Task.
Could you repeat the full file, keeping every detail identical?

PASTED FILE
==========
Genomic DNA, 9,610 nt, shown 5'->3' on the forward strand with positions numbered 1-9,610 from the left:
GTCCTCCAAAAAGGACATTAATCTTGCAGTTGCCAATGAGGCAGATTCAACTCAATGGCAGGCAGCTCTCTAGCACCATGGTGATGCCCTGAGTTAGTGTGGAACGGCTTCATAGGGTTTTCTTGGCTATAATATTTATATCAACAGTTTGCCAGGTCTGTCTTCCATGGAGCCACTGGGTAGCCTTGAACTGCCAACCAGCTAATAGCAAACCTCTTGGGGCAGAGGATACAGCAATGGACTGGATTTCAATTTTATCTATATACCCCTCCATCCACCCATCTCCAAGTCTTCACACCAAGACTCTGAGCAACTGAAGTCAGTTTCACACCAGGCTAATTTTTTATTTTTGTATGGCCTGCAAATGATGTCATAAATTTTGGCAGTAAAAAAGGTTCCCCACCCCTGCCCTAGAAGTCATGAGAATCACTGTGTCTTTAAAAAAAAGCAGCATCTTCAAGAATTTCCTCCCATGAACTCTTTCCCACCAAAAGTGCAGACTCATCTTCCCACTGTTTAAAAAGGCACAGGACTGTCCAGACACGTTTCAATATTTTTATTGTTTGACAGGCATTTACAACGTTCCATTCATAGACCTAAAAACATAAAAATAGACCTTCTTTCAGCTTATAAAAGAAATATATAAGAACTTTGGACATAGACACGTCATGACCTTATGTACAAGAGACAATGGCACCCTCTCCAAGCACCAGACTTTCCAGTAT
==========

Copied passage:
Genomic DNA, 9,610 nt, shown 5'->3' on the forward strand with positions numbered 1-9,610 from the left:
GTCCTCCAAAAAGGACATTAATCTTGCAGTTGCCAATGAGGCAGATTCAACTCAATGGCAGGCAGCTCTCTAGCACCATGGTGATGCCCTGAGTTAGTGTGGAACGGCTTCATAGGGTTTTCTTGGCTATAATATTTATATCAACAGTTTGCCAGGTCTGTCTTCCATGGAGCCACTGGGTAGCCTTGAACTGCCAACCAGCTAATAGCAAACCTCTTGGGGCAGAGGATACAGCAATGGACTGGATTTCAATTTTATCTATATACCCCTCCATCCACCCATCTCCAAGTCTTCACACCAAGACTCTGAGCAACTGAAGTCAGTTTCACACCAGGCTAATTTTTTATTTTTGTATGGCCTGCAAATGATGTCATAAATTTTGGCAGTAAAAAAGGTTCCCCACCCCTGCCCTAGAAGTCATGAGAATCACTGTGTCTTTAAAAAAAAGCAGCATCTTCAAGAATTTCCTCCCATGAACTCTTTCCCACCAAAAGTGCAGACTCATCTTCCCACTGTTTAAAAAGGCACAGGACTGTCCAGACACGTTTCAATATTTTTATTGTTTGACAGGCATTTACAACGTTCCATTCATAGACCTAAAAACATAAAAATAGACCTTCTTTCAGCTTATAAAAGAAATATATAAGAACTTTGGACATAGACACGTCATGACCTTATGTACAAGAGACAATGGCACCCTCTCCAAGCACCAGACTTTCCAGTAT